Scandal-hit meat processor Russell Hume has collapsed into administration, with more than 300 jobs set to be lost.
KPMG announced it had been appointed as administrators of the supplier today. Headquartered in Derby, the company employed a total of 302 people at six production sites in Liverpool, Birmingham, London, Boroughbridge, Exeter and Fife.
In a statement, Russell Hume’s directors said enforcement action undertaken by the FSA against the business had “created impossible trading conditions for us, and after careful reflection we have decided the best thing for the company and its creditors is to put Russell Hume into administration”.
They added: “This decision has been heartbreaking. We will continue to work with the FSA with regards to the issues it raised, but we still feel its action has been out of all proportion to the concerns it says it has identified.
“Had it worked more closely with us in the crucial early stages of the situation, then more than 300 jobs may not have been lost. The fact that its investigations have become industry-wide and a number of other firms have also had issues, strongly suggests there is a lack of clarity in the industry and in current FSA guidelines.
“Prior to this, we had a long, unblemished record for supplying quality meat products. We would like to thank our customers for their support, but above all our loyal and hard-working staff, some of whom have been with us a great many years. They were all an integral part of our success, and we are very sorry the Russell Hume story should have ended in such a sudden and devastating way. Our thoughts today are with them and their families.”
Chris Pole, partner at KPMG and joint administrator, added: “The recent product recall and halt in operations has caused significant customer attrition and trading difficulties, which in turn has led the directors to take the decision to place the company into administration.
“Regrettably, with little prospect of production restarting on site, a total of 266 people have been made redundant. Our priority over the coming days will be to work with all affected employees to provide the assistance they need in claiming monies owed from the Redundancy Payments Office.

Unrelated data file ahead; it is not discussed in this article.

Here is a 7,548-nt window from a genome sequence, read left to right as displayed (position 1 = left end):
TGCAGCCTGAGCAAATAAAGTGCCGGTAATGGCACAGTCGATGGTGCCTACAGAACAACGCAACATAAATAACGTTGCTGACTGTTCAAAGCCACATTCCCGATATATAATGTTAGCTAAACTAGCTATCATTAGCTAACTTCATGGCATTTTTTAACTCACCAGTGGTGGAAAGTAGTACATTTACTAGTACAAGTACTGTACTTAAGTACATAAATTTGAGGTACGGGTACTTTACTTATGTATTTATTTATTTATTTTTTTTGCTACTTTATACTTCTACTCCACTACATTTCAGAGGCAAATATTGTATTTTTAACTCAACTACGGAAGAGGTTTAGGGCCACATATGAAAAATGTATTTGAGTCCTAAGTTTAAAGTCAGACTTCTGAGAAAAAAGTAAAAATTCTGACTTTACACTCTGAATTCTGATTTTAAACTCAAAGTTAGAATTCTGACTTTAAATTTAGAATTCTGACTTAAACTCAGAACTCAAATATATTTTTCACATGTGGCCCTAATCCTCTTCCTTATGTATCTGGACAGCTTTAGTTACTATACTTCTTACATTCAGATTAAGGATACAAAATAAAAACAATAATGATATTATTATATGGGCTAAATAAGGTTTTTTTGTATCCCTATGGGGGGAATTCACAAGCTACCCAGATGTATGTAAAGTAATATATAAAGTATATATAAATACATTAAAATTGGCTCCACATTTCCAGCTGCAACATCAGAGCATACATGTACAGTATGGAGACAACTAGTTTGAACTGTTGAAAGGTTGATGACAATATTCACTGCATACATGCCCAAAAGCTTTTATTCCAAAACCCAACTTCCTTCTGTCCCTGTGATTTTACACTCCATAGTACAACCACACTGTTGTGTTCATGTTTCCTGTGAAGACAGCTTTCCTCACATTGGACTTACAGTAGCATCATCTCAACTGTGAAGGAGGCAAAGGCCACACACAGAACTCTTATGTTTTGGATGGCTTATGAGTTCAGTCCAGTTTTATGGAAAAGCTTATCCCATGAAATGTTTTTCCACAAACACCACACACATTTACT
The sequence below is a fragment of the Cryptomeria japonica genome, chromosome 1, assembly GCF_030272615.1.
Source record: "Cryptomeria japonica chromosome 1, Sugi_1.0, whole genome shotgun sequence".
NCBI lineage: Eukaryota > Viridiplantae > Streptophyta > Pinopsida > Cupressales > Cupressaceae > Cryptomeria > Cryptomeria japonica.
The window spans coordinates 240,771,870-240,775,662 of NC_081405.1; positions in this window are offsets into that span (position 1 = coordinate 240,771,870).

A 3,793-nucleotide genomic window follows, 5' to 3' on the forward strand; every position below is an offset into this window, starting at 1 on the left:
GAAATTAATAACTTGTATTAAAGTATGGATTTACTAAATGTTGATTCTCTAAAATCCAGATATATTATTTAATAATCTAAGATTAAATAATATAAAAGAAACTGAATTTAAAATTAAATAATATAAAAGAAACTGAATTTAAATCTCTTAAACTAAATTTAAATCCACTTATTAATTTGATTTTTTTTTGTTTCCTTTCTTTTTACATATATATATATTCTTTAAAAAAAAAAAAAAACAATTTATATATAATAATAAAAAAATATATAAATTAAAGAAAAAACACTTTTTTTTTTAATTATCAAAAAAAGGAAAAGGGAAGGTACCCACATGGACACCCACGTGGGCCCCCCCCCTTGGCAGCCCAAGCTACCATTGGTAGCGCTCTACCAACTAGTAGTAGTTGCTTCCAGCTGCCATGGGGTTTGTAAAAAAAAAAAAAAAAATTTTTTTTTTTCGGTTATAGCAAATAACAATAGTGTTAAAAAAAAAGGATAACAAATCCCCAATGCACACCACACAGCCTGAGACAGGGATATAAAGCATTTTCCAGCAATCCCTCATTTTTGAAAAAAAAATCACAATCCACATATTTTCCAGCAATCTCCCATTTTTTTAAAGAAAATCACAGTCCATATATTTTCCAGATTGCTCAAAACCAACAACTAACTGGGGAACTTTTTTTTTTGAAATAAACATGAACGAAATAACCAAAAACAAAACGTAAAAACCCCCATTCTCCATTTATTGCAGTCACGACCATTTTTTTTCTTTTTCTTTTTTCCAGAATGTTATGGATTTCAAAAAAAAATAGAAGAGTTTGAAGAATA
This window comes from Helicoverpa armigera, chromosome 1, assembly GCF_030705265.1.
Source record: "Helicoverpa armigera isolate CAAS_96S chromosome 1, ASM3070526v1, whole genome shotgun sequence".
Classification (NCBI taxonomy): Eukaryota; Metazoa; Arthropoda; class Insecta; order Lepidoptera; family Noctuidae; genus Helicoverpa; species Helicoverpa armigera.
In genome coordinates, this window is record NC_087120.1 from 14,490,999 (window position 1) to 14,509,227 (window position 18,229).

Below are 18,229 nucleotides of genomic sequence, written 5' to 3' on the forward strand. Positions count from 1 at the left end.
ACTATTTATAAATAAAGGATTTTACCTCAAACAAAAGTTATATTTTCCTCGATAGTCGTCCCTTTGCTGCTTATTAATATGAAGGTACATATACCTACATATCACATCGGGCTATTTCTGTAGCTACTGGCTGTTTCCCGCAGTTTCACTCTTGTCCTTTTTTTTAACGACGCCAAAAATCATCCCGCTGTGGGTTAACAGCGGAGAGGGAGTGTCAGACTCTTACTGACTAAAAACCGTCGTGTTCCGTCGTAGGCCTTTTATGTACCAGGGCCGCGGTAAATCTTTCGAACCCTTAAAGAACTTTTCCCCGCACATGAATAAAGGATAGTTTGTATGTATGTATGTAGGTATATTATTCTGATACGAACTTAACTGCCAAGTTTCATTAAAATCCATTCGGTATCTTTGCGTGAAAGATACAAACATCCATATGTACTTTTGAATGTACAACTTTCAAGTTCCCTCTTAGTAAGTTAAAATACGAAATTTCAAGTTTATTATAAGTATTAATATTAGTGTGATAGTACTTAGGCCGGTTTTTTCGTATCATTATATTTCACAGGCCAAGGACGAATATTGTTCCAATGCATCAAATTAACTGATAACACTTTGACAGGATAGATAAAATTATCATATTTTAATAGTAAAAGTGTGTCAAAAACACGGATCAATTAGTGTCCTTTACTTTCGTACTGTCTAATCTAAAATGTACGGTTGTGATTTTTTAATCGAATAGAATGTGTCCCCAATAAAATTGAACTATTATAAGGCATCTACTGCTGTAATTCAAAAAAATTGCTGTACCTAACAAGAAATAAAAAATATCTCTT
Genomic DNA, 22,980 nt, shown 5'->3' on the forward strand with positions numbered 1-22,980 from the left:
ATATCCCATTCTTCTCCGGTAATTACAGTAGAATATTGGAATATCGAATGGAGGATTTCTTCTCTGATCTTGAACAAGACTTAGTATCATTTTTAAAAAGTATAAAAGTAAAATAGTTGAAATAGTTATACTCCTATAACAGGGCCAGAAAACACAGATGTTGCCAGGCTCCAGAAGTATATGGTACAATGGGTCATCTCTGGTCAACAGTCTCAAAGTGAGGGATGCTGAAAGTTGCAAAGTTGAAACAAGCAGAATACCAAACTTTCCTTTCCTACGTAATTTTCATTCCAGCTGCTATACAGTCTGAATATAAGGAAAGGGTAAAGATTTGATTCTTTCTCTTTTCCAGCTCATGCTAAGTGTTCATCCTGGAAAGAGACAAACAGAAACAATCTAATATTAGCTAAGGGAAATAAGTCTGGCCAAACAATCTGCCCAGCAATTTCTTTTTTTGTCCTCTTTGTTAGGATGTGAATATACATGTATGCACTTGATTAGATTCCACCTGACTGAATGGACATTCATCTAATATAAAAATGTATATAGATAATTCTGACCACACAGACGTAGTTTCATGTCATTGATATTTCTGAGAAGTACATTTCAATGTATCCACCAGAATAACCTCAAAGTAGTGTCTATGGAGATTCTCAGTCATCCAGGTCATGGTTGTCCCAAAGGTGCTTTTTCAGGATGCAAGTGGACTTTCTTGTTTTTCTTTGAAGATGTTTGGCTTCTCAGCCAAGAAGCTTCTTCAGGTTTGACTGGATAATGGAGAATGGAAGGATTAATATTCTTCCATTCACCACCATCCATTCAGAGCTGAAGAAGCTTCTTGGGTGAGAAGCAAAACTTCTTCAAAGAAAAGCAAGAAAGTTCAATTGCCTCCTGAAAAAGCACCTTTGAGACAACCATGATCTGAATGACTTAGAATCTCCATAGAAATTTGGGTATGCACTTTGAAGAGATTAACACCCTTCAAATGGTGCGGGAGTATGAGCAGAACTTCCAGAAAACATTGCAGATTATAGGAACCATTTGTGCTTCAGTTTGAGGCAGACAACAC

“We will also be seeking buyers for the business and its assets. Any interested parties are advised to contact us as soon as possible.”
Last week Tim Martin, boss of JD Wetherspoon and formerly one of Russell Hume’s biggest customers, told The Grocer it would be “very difficult” for the pub chain to re-establish any business with Russell Hume once the investigation by the FSA had played out. “The situation is extremely unusual and I can’t recall anything similar in the 38 years I’ve been in business,” Martin said. “Things have gone very wrong for them and I just don’t know whether we could go back. They’d need a completely clean bill of health.”
News of Russell Hume’s administration comes as ITV claimed on Friday the company had sold foreign beef as British.
The report claimed the investigation into the supplier, which had so far been limited to concerns over use-by labelling, was “about to get bigger”, after it cited the evidence of an anonymous whistleblower who claimed Russell Hume had also been falsifying the traceability of imported beef and marketing it as British.
However, the supplier responded by stating it “did not recognise the allegations made in the programme, but in any case we continue to work closely with the FSA in resolving this matter”.
The FSA declined to comment specifically on the claims made in ITV News’ report and reiterated its focus was on use-by labelling.
“Our investigation into Russell Hume is related to a number of issues including concerns about procedures and processes around use-by dates,” the regulator said in a statement. “The Food Standards Agency and Food Standards Scotland took action to stop production at Russell Hume sites last month and affected products have already been withdrawn.
“It is now in the interests of consumers for us to pursue our investigation fully, which could include the possibility of criminal proceedings, and not to jeopardise it by commenting any further on allegations. We have also jointly announced an industry-wide review of meat-cutting premises and cold stores in the UK.”
The Russell Hume scandal first emerged on 24 January, when pub chain JD Wetherspoon pulled all its steaks from sale over labelling concerns and quickly escalated, with the FSA announcing on 25 January that it had launched an investigation and halted production at the supplier’s six factories.